Friday, 16 August 2019

Tiny Plants with a Dark Secret - sundews

Sometimes I just have to stop and take a look around when I am out hiking or walking, there are so many things I know I'd miss seeing otherwise. It makes me wonder whether cyclists and runners know what they are missing out on. It's a fine balance of course, if you're always stopping you never get far, and sometimes far is the place you need to be to see even more amazing sights!

Walking with some botanically minded friends up Clay Ridge in Remutaka Forest Park, meant that there were three of us with sharp eyes. One of us spotted these sundew plants. So we stopped to take a closer look. It helped to have a magnifying glass and lens.
Sundew, photo Ian Goodwin
Sundews are tiny plants with a dark secret. They glisten with a sticky substance and are covered in tiny spikes or tentacles, all the better to catch flies which they trap and then 'eat'.
That's the remains of a dead insect(s) in the centre of this sundew, Photo Ian Goodwin
The sundew can move its tentacles if it feels a fly touch it. The tentacle can move to direct the fly into the sticky centre. There the fly gets stuck and either dies from exhaustion trying to escape or gets smothered. Then the plant uses enzymes to dissolve the insect and absorb the nutrients.   

Of course you don't need to go hiking to find a carnivorous plant, you can buy Venus Fly Trap plants from most garden centres. They are popular presents for children. But I wonder how many children (and adults) know we have these plants in New Zealand too.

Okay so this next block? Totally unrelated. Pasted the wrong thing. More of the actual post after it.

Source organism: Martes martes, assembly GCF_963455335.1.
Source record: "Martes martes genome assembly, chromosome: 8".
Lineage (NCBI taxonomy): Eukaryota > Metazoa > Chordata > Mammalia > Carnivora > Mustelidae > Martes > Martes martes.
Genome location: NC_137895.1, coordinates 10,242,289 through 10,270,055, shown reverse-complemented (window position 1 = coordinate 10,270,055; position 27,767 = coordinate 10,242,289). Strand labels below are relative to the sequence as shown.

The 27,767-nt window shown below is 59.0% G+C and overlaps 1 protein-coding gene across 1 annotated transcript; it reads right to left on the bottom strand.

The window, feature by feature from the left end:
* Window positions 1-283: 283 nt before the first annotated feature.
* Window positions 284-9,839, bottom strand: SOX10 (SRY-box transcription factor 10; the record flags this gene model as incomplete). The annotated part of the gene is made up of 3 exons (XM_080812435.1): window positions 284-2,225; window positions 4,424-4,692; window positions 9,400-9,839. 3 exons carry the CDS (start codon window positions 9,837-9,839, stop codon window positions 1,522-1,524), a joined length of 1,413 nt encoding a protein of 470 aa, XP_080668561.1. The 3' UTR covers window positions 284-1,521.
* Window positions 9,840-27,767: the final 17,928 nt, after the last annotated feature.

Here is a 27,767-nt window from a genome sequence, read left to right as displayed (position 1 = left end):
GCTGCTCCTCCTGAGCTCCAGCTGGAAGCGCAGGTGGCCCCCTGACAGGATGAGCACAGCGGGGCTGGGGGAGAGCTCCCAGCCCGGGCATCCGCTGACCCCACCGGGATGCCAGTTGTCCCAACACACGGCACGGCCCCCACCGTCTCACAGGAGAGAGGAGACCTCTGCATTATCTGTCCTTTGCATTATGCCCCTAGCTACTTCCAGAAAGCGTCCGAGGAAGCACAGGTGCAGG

It looks like this sundew has trapped a lot of insects, Photo Ian Goodwin
This the sundew looks like without the magnifying lens. 
 Drosera auriculata - tall sundew 
Sundews use insects for food because they usually live in poor soil. The ones we saw on Clay Ridge were growing in clay, which doesn't have much in the way of nutrients.

Some other sundews I've seen were in alpine or sub-alpine zones.
Rosy sundew  - Drosera spatulata - seen on the Heaphy Track, Photo Jon Monk

Drosera stenopetala is a sub-alpine or alpine sundew,
I saw this one in the Tararua Ranges near Jumbo Hut

More information and photos of sundew are here on iNaturalist 

Many thanks to my fellow hikers for their observation skills and great photos.

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